With 3-3-3, unhappy people per row = 0
With 2-5-2, unhappy people per row = 1

Go 3-3-3!!!  Smile/happy/getting dizzy


User currently offlineGreenArc From United States of America, joined May 2000, 80 posts, RR: 1
Reply 5, posted (12 years 2 months 3 weeks 11 hours ago) and read 6471 times:

All,

As I see it, the prime seats are window, aisle, or seated next to an empty (seated next to a supermodel is also good, but hard to predict). IMHO, with normal loads (about 75%), the 2-5-2 configuration is superior.

Example configuration: 30 rows of coach, 270 seats at 2-5-2 or 3-3-3

2-5-2 -- It takes an 89% load factor to require anyone to sit in the middle of five. Up 'til that point, the seating is essentially 2-2-2-2, which sounds pretty darn good. At higher load factors, the dreaded center seats could be occupied mainly by families wishing to be seated abreast or space available passengers (if the airline manages properly). At worst, 11% of passengers are more than 1 seat from the aisle (a consideration for boarding, service and physiological breaks).

3-3-3 -- To reach an equivalent level of comfort (all passengers either at window, aisle or next to unoccupied seat) on 3-3-3 configured aircraft would require a load factor of less than 67%. 22% of passengers are more than 1 seat from an aisle.

IMO, at load factors up to 89%, 2-5-2 offers superior comfort. At greater load factors the comfort is equivalent and more subjective.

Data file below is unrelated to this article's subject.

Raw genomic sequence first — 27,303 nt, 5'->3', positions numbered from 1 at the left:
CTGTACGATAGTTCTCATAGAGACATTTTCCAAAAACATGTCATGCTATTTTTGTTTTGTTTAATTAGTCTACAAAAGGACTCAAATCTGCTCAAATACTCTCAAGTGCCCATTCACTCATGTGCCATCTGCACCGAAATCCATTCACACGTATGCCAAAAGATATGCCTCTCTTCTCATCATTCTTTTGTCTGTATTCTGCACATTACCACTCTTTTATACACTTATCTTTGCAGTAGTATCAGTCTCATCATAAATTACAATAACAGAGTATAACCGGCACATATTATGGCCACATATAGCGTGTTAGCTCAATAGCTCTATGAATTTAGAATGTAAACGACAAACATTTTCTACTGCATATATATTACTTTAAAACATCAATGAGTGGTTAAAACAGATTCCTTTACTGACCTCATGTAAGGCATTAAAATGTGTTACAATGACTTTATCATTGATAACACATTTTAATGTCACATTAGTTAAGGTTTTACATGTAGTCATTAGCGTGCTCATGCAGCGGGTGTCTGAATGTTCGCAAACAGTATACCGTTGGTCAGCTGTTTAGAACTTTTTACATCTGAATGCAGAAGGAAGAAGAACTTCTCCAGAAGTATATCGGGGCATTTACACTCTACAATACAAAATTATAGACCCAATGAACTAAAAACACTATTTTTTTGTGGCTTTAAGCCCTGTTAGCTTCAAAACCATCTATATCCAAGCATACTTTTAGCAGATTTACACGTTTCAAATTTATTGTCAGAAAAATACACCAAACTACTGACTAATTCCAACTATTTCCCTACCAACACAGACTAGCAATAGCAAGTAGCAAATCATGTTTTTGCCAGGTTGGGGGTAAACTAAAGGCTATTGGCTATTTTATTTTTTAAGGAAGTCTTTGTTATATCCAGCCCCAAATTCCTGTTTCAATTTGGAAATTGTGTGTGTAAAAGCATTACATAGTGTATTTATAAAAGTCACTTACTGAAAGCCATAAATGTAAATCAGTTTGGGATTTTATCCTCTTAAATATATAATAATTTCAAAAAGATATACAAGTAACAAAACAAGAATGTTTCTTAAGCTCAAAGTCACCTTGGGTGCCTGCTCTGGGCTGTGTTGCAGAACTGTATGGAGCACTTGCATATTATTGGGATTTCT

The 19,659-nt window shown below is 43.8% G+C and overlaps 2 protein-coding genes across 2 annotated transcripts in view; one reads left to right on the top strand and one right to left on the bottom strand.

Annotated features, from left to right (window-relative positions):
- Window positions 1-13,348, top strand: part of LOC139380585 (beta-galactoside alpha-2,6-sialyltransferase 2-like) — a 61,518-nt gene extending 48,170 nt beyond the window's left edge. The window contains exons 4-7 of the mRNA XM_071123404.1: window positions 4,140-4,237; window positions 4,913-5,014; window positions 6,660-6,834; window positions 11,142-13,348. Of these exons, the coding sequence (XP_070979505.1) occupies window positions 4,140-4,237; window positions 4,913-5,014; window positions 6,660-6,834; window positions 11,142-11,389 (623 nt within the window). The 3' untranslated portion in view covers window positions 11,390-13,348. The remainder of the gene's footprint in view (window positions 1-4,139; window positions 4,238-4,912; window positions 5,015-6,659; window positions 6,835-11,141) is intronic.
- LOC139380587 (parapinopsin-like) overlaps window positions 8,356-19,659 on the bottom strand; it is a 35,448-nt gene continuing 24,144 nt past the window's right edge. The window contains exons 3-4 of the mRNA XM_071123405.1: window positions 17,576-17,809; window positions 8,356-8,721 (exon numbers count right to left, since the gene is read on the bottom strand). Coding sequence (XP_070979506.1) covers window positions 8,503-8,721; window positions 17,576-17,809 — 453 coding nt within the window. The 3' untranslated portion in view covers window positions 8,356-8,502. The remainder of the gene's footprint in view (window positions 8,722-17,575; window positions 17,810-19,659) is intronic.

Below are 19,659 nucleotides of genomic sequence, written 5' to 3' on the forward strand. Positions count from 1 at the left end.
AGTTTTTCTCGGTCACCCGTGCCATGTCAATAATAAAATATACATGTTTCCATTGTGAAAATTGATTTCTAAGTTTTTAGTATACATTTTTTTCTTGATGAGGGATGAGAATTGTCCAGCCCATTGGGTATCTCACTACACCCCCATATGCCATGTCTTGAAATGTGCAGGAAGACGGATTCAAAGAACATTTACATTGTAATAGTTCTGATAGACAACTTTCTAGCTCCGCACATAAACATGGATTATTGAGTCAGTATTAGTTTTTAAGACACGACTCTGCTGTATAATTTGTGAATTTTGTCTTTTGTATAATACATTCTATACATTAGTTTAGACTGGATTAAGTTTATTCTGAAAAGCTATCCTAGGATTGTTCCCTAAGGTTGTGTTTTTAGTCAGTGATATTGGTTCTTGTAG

GreenArc


User currently offlineHmmmm... From Canada, joined May 1999, 2109 posts, RR: 5
Reply 6, posted (12 years 2 months 3 weeks 10 hours ago) and read 6422 times:

Let's not forget that 2-5-2 allows for seating arrangements that take into account the three main traveling public groupings: Family, pair, and solo.

Two people flying together is a major chunk of the traveling public. A 2-5-2 plane allows them to sit together in private. I would much rather fly a 2-X-2 plane, than a 3-X-3 plane, if I was traveling with a companion, for obvious reasons.

Another major chunk of the load is families. And families usually wish to sit together so the 4 or 5 seats in the middle is ideal. Rarely do you have 3 people traveling together. If it's not a couple, it's a family. And most families are comprised of four or more people.

And for those traveling alone, the 2-5-2 setup is also best. Why? Because it's no fun being the third wheel. It's awkward for three people to have a conversation. Especially for 8 hours. When a solo traveler is seated on a 2-5-2 plane, the ticket agent will usually put them into one of the outboard pairs of seats. Then the empty seat next to him/her is filled with another solo traveler. And a happy couple is formed. If not, they can choose not to talk but both will be happy, as one has a window seat, and the other an aisle and nobody gets stuck in the middle.




An optimist robs himself of the joy of being pleasantly surprised
User currently offlineUALPHLCS From , joined Dec 1969, posts, RR: